Caffeine is a miracle drug, allowing us to stay awake when we might otherwise be unable or giving us the extra little boost of energy necessary to finish a big project. But if you consume caffeine too close to bedtime, its energy-boosting effects can harm your ability to fall (and stay) asleep.

According to a study published in the Journal of Clinical Sleep Medicine, consuming caffeine up to six hours before you go to bed can disrupt your sleep. Therefore, it’s best to stop drinking coffee, tea, or whatever other caffeinated beverages you consume at least six hours before you want to fall asleep. Of course, this will vary based on your personal bedtime, and you should experiment to see how different timings or amounts of caffeine affect your sleep.

3. Start Eating Foods That Help You Sleep

While caffeine and alcohol can disrupt your sleep, there are also foods you can eat that will help boost your sleep. Walnuts, prunes, cheese, and honey are just a few of the foods that can help you get a better night’s sleep, all while maintaining a tasty, balanced diet. For more foods that will help you sleep, check out our guide.

4. Get Enough Exercise

The 4 Stages of Sleep: What They Are and How to Improve Them

According to a paper published in the Journal of Clinical Sports Medicine, exercise can be an effective treatment for insomnia. Because exercise depletes energy stores, breaks down body tissue, and elevates body temperature, it can be a powerful stimulus for sleep (since sleep works to replenish energy, repair body tissue, and lower body temperature).

The precise type of exercise you get isn’t important. You should choose an activity that you enjoy and will actually stick with. Maybe that’s a popular form of exercise such as running, or maybe it’s something more unconventional such as rock climbing.

That being said, aim for strenuous exercise that elevates your heart rate, makes you break a sweat, and leaves you feeling tired afterwards. Light exercise such as walking is certainly beneficial, but the research on sleep and exercise seems to suggest that strenuous exercise is more effective in promoting improved sleep.

The Mayo Clinic recommends at least 30 minutes of physical activity per day (though you may want to increase that if you’re attempting to lose weight or train for an athletic event). To see if the exercise is vigorous enough, you can use a tool such as the Spire Stone to help monitor your breathing while exercising.

5. Talk to a Doctor About Possible Medical Conditions

In many cases, improving your sleep is just a matter of making some simple lifestyle and environmental changes, as we’ve discussed so far. But in some cases, difficulties sleeping could be the result of more serious medical conditions.

For instance, if you find yourself having trouble sleeping until late at night (and then sleep till the afternoon), you could be suffering from delayed sleep phase disorder. If you wake up drowsy even after sleeping a full night, you could have sleep apnea (a condition in which you stop breathing for short periods while you’re asleep).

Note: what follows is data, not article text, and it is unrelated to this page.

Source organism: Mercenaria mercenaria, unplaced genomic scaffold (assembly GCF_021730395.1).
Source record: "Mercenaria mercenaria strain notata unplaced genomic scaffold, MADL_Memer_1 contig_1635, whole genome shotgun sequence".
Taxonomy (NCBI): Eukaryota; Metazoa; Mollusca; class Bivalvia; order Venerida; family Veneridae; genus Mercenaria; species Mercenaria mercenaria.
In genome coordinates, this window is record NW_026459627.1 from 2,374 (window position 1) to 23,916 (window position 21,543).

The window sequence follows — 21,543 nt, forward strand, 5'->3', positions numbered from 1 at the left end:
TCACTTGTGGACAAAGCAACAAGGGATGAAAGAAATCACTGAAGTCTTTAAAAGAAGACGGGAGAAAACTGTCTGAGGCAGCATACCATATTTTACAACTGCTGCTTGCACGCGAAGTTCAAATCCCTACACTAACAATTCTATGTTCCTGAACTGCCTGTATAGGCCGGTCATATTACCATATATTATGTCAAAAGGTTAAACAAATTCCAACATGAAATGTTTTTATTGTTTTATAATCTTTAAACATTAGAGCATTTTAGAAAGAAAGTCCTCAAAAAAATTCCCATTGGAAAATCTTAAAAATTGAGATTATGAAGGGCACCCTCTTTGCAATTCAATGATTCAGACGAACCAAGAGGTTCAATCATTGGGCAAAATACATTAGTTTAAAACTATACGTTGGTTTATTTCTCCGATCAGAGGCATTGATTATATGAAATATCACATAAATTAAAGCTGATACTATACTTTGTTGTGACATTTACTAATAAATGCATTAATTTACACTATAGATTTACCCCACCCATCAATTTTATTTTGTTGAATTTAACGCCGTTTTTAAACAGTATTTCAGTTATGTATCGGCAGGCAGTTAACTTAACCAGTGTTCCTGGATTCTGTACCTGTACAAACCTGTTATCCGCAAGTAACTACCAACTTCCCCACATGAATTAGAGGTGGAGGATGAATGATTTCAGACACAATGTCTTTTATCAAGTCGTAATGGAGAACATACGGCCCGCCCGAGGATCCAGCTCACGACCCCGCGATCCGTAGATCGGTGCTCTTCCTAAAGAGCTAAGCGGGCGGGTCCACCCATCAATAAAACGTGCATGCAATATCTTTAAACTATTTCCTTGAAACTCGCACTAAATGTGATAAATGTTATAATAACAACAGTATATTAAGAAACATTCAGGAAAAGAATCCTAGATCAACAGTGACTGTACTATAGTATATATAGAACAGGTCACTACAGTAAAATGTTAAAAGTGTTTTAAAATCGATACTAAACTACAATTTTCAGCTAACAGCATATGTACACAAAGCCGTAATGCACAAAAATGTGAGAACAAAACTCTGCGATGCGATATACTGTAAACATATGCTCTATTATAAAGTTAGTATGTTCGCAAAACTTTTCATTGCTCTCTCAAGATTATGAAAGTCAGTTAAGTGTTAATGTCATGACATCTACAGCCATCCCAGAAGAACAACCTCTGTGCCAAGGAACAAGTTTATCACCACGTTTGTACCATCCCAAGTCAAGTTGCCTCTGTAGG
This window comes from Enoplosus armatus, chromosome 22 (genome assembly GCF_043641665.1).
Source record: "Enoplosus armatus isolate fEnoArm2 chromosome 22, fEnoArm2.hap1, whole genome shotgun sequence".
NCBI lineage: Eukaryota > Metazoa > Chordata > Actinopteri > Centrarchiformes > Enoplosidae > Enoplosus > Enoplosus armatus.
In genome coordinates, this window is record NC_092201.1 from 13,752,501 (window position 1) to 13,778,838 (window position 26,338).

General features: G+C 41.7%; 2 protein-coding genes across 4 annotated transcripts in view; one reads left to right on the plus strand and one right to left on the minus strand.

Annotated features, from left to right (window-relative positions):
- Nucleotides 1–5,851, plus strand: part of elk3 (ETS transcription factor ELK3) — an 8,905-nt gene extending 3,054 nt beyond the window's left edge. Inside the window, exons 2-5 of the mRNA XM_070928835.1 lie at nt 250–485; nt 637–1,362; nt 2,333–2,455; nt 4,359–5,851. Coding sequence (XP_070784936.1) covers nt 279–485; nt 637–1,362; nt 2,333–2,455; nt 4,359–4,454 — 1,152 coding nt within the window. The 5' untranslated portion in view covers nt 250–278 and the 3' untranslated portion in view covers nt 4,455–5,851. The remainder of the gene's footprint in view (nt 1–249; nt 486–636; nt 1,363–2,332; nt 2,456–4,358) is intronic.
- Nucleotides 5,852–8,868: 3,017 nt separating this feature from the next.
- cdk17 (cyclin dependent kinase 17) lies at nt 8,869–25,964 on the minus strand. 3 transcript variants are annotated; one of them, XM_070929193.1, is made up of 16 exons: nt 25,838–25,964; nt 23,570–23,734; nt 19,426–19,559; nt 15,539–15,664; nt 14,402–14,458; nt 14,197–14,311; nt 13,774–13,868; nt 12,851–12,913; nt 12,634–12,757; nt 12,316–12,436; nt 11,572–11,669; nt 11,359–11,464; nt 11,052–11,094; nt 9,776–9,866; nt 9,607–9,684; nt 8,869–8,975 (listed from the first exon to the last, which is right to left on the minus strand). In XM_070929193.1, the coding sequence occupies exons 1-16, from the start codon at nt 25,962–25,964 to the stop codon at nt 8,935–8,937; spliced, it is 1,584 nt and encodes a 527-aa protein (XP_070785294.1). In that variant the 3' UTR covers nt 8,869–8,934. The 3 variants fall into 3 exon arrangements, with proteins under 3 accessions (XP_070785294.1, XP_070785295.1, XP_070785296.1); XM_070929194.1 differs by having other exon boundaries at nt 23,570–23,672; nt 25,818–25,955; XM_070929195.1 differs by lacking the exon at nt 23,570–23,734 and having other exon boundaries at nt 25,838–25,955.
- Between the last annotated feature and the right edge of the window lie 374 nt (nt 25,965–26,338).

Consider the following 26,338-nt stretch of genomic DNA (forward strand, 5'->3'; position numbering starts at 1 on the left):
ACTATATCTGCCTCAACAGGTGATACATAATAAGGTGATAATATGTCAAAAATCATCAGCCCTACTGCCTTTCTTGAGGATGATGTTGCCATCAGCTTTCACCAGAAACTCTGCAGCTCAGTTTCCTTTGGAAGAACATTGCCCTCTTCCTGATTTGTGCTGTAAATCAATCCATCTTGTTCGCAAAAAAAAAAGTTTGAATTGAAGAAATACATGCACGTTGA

Any difficulty sleeping is always worth discussing with your doctor, as they can provide you advice on possible further steps to diagnose and treat sleep disorders.

6. Track Your Sleep with a Wearable Device

The 4 Stages of Sleep: What They Are and Why They Matter

Understanding the different phases of sleep gives you a solid start on how to improve the quality of your sleep, but this information is even more powerful if you can see it in action. One of the best ways to do this is to use a wearable device to track your breathing, heart rate, and activity while you sleep.

Enter the Spire Health Tag: a tiny wearable device that fits into your life and syncs with your phone. You can see how much time you spend in each of the different sleep phases as well as the overall quality of your sleep. With this information, you can take appropriate steps to improve you sleep (or decide if you should talk to a medical professional for further help).

Check out the Spire Health Tag to get started.


As you can now see, sleep is far more than just the time when you’re not awake. It’s essential to proper brain and body functioning, and it’s composed of several distinct stages. With proper nutrition, limiting the consumption of certain substances, and limiting blue light exposure, you can dramatically improve the quality of your sleep.

Still, you should always talk to a doctor if you have any serious concerns about your ability to fall or stay asleep, as these could be signs of a more serious health problem. The advice in this article is just general guidelines to help you understand and improve your sleep; it is not a substitute for professional medical advice.